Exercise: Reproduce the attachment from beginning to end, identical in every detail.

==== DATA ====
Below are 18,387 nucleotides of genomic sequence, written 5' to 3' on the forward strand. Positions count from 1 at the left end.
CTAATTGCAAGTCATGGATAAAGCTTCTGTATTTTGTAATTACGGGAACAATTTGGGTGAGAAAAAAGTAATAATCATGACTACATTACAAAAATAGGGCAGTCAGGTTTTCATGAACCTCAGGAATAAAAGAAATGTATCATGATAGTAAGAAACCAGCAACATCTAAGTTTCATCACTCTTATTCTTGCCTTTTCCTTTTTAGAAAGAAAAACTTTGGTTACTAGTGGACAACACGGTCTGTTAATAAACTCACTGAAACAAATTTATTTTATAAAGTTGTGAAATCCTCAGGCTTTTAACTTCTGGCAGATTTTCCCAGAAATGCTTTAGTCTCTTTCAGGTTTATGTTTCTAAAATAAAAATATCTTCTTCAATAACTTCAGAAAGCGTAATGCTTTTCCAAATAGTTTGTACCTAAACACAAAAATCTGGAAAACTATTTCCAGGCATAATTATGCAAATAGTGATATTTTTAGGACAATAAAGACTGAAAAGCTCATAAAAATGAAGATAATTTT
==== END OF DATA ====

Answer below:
Below are 18,387 nucleotides of genomic sequence, written 5' to 3' on the forward strand. Positions count from 1 at the left end.
CTAATTGCAAGTCATGGATAAAGCTTCTGTATTTTGTAATTACGGGAACAATTTGGGTGAGAAAAAAGTAATAATCATGACTACATTACAAAAATAGGGCAGTCAGGTTTTCATGAACCTCAGGAATAAAAGAAATGTATCATGATAGTAAGAAACCAGCAACATCTAAGTTTCATCACTCTTATTCTTGCCTTTTCCTTTTTAGAAAGAAAAACTTTGGTTACTAGTGGACAACACGGTCTGTTAATAAACTCACTGAAACAAATTTATTTTATAAAGTTGTGAAATCCTCAGGCTTTTAACTTCTGGCAGATTTTCCCAGAAATGCTTTAGTCTCTTTCAGGTTTATGTTTCTAAAATAAAAATATCTTCTTCAATAACTTCAGAAAGCGTAATGCTTTTCCAAATAGTTTGTACCTAAACACAAAAATCTGGAAAACTATTTCCAGGCATAATTATGCAAATAGTGATATTTTTAGGACAATAAAGACTGAAAAGCTCATAAAAATGAAGATAATTTT